Written by Anouska Levart – Senior Features Editor
For blogger Jodie Goodacre, BDP (Borderline Personality Disorder) made her feel like a human yo-yo, bouncing between states, often quicker than you can flick a switch. Jodie describes how it can feel like an out of body experience, though you have been dragged from your body and made to look on to the rest of the world, but not being able to connect. “It feels like you are in a constant oscillation between emptiness and being so full that you are spilling over the edge, it causes me to lose touch with my identity, as though what makes me, has been removed, I have no fingerprints, my identity feels a distant memory,” she explained.
Describing bipolar as being characterised by episodes of depression and mania, Jodie explains that the depression that bipolar brings is exhausting, like fighting a constant battle with yourself, seemingly without a win in sight. “It’s a tug of war with yourself. Whilst at times I am able to notice the irrational thoughts, when your mind lies to you every single day, you eventually believe it. It feels as though you’re being trapped in a constant cycle of is this me, is this my illness – constantly doubting yourself.”
During Jodie’s first hypomanic episode she felt amazing, the best she had ever felt. “I had come out of depression for the first time in 12 years, I could see the sun, the flowers had colour, and I could smell freshly baked bread, everything was great, I had motivation again, but maybe it was too much.” She explains how it feels like you are at a concert, lights are flashing everywhere, but these flashes are thoughts, constantly firing. “It’s like you have a puzzle to complete; you have hundreds, and sometimes thousands of pieces but it’s impossible to remember how it all comes together. Despite not being able to complete the puzzle, you start 100 different puzzles at the same time; you feel on top of the world that you can achieve anything, be anything.”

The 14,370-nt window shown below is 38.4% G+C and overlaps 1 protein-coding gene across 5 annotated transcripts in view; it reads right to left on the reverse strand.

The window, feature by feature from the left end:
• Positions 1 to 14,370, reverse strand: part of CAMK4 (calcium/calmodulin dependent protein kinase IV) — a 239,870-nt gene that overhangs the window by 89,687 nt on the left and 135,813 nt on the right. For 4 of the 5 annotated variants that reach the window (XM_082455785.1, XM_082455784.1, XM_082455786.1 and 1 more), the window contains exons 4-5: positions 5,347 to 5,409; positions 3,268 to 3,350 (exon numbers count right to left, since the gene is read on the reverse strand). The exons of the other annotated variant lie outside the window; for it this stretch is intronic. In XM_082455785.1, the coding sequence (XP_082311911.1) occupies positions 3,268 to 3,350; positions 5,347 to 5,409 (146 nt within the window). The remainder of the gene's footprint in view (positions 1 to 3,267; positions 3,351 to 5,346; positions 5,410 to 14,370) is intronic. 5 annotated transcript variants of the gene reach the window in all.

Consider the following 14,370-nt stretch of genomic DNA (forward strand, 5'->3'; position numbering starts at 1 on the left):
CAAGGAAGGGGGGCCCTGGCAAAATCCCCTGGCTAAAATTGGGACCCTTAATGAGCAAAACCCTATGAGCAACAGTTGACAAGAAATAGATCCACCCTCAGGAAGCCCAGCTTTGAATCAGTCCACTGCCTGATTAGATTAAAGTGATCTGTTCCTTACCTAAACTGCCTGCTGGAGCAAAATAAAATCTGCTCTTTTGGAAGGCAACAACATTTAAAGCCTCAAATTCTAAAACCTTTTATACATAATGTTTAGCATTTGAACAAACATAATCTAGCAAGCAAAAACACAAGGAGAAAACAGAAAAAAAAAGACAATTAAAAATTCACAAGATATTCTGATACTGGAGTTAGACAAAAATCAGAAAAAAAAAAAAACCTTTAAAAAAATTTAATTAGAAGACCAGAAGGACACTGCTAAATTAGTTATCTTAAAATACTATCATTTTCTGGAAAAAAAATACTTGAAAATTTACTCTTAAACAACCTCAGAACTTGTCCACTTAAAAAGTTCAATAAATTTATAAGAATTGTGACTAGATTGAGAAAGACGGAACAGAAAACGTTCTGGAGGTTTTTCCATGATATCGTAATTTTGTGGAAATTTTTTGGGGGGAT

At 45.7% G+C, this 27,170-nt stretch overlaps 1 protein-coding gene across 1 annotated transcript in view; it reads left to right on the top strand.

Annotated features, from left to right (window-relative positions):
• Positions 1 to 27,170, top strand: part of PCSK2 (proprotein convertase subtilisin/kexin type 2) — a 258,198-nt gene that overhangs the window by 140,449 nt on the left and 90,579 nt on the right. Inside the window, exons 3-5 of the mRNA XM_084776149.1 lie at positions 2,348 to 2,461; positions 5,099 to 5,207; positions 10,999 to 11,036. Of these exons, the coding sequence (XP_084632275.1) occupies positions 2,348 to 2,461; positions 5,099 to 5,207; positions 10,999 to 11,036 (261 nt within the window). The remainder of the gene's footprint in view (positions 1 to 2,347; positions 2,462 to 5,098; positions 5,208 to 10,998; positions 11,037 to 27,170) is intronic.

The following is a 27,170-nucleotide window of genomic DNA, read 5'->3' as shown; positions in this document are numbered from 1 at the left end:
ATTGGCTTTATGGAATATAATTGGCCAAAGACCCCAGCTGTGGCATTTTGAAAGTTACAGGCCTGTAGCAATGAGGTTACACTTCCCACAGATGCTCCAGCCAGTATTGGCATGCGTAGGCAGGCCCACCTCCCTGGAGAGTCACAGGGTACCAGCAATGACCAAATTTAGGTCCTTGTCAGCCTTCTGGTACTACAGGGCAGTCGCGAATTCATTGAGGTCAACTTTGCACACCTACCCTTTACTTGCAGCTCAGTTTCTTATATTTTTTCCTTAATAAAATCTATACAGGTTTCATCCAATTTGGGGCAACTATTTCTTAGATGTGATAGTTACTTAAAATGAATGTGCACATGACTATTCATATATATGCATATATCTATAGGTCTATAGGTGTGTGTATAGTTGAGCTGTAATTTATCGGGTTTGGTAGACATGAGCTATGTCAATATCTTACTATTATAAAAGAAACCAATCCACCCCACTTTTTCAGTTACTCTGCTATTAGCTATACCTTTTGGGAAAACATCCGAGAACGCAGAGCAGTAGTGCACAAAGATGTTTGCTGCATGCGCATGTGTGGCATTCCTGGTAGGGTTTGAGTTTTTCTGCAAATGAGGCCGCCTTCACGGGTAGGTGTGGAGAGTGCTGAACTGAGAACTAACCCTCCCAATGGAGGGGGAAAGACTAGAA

Anxiety also troubled Jodie, which she said felt like an overwhelming, crushing sensation on your chest, where you breathing becomes uncontrollable, which you become increasingly aware of – which then only makes it worse. “It’s the sweaty palms, the loss of sensation in your limbs, the not knowing whether this is a panic attack or you are really dying this time. It’s trying to stay calm on the outside when inside is so turbulent. Knowing that it will stop, it always stops but at the same time feeling like it will never end.”
Jodie explains how university is often talked about as being the best years of your life, but that it is a large leap and can bring with it some difficulties. “What is not often discussed is the level at which mental health problems exist, with the number of students dropping out from university courses due to mental illness increasing significantly in recent years.”
“I have to have some very difficult but honest conversation with the staff at the university about my health,” which was incredibly hard for Jodie, but it allowed her to get additional support and being surrounded by so many passionate campaigners gives Jodie hope.
Jodie advises students to keep a routine, as best as you can. To wake up at a regular time, eat at regular times, go to bed at regular times. “It may seem basic, but university can completely throw all these patterns off and you will be sleeping in until midday, eating dinner at 3 am and this will have a huge impact on your mental health.”